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March 6, 2004 | Mark Magnier, Times Staff Writer
Hundreds of Shiite devotees braved heightened security and their own fears to attend Friday prayers at the Kadhimiya shrine, the site of one of this week's two deadly bombing attacks aimed at followers of the Muslim sect. "People have come out to show their unity, that we will not be intimidated," said Sayyed Ammar Kadhimi, a worker at the shrine here in the Iraqi capital.
Socorro Galvan's most sacred space is on her front lawn. There, a stone statue of the Virgin Mary stands 3 feet inside a brick enclosure that Galvan's husband built so that his wife could "shout" her faith to the world. A Christmas gift from Galvan's daughter 10 years ago, the statue also is a centerpiece of the Santa Ana neighborhood: a place where parents cross themselves and pray while walking their children to school, and one passerby is given to throwing dollars at the holy image.
November 13, 2011 | By Christopher Hawthorne, Los Angeles Times Architecture Critic
On a perfectly clear afternoon last week, Eames Demetrios, grandson of the pioneering, multitalented designers Charles and Ray Eames, met me at the house and studio in Pacific Palisades that his grandparents built for themselves in the late 1940s. The living room of the boxy, steel-framed house was empty, its contents having been carefully packed up and carted 10 miles east to the Los Angeles County Museum of Art. As part of LACMA's "Living in a Modern Way: California Design 1930-1965," a major show in the Pacific Standard Time series , the items, more than 1,800 in all, have been painstakingly reassembled inside a full-sized replica of the house.
For a moment, it seemed that Mother Francis Xavier Cabrini was still looking out for the unfortunates of the world 80 years after her death. When a work crew arrived at the empty lot off Cesar Chavez Avenue to dismantle the shrine she helped create at the turn of the century, it found a homeless man taking shelter in the three-sided grotto. Cabrini, the first U.S.
December 11, 2005 | Larry B. Stammer, Times Staff Writer
Honoring the Catholic heritage of Latinos, a shrine to Mary, the mother of Jesus, at the Cathedral of Our Lady of the Angels will be expanded at a cost of $250,000 and with thousands of pieces of broken china donated by Southern Californians. The china will be used to fashion a sweeping mosaic on an existing cathedral courtyard wall that will form the backdrop of the expanded shrine to Our Lady of Guadalupe. Plans for the project were announced Friday by Msgr.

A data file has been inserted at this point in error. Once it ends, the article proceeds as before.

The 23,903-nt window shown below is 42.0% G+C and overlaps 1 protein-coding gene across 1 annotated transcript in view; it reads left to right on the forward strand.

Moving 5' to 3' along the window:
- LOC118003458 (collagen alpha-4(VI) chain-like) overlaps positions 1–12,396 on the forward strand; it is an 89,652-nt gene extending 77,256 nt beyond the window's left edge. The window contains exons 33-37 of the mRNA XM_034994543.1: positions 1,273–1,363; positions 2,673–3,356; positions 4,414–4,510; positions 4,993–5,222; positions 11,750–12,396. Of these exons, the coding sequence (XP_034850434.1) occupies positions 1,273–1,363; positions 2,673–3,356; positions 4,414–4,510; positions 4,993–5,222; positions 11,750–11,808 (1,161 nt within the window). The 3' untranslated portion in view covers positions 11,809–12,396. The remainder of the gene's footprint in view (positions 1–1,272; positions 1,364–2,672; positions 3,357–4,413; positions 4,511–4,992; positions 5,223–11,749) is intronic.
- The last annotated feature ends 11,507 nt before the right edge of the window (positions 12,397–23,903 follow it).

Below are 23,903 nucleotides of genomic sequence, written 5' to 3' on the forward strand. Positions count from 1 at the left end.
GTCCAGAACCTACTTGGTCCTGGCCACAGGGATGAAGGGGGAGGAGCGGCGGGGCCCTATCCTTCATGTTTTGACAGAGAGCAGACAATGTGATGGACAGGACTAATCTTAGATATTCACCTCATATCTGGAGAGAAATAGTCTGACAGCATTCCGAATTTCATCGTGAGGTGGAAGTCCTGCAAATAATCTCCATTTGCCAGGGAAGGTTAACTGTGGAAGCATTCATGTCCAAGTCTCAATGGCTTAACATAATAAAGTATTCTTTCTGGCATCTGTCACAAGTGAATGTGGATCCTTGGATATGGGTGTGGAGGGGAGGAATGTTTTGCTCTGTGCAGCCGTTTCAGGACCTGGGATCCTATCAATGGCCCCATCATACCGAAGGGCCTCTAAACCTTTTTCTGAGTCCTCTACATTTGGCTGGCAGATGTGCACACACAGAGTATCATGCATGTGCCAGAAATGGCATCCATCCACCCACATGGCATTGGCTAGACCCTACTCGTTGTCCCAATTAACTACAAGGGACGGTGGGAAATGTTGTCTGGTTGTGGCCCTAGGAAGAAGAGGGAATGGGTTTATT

December 6, 1992
I am writing in regard to the walking tour of Kyoto, Japan, led by Steve Beimel of Agoura, mentioned in your Tours & Cruises column Oct. 18. As a former tour participant, I have wonderful memories of Japan and its many temples, shrines and Zen gardens. I appreciate having seen Japan's preservation of its past. It is the Japanese "style" that has persisted and can be seen in their art and approach to nature, discipline, simplicity and cleanliness. Since the trip I have been very interested in learning more about Japan through histories, novels and films.
January 10, 2008
I enjoyed reading "Rescuing the Minka" [Dec. 27] about the preservation of old traditional farmhouses in Japan. In the early 1960s, while working in Japan, I met and married my late husband of 43 years. I travel to Japan often and love visiting his family in the village of Odochiyama, Niigata prefecture, near the beautiful Myoko mountains. I especially enjoy visiting the ancient farms still owned by his cousins.
December 15, 1992
The happenings are deplorable. The ironic thing is that such events are not without precedence. It just sets one to wonder as to why these hate-filled events keep occurring, because all they do and have done is to spur more hatred and violence. My knowledge of Hindu mythology tells me that Lord Rama was a stickler for equality and justice. It is time that we Indians realize that India is a very diverse country; there are differences and these should be resolved not by demolishing holy shrines but through affirmative action and equal opportunity.
February 26, 1989
I enjoyed the Norman Sklarewitz story, "The Accidental Tutor Plays a Big Role in Japan" (Feb. 12). However, the story had a happier ending than ours in Bangkok, Thailand. While walking around the city my husband and I were approached by two young men about 17 or 18 years old. They were very modest and polite and we were charmed by their courteous manners. What they wanted was to walk along with us and practice their English while they showed us some of Bangkok. We admired beautiful shrines and temples and learned a little about their religion.
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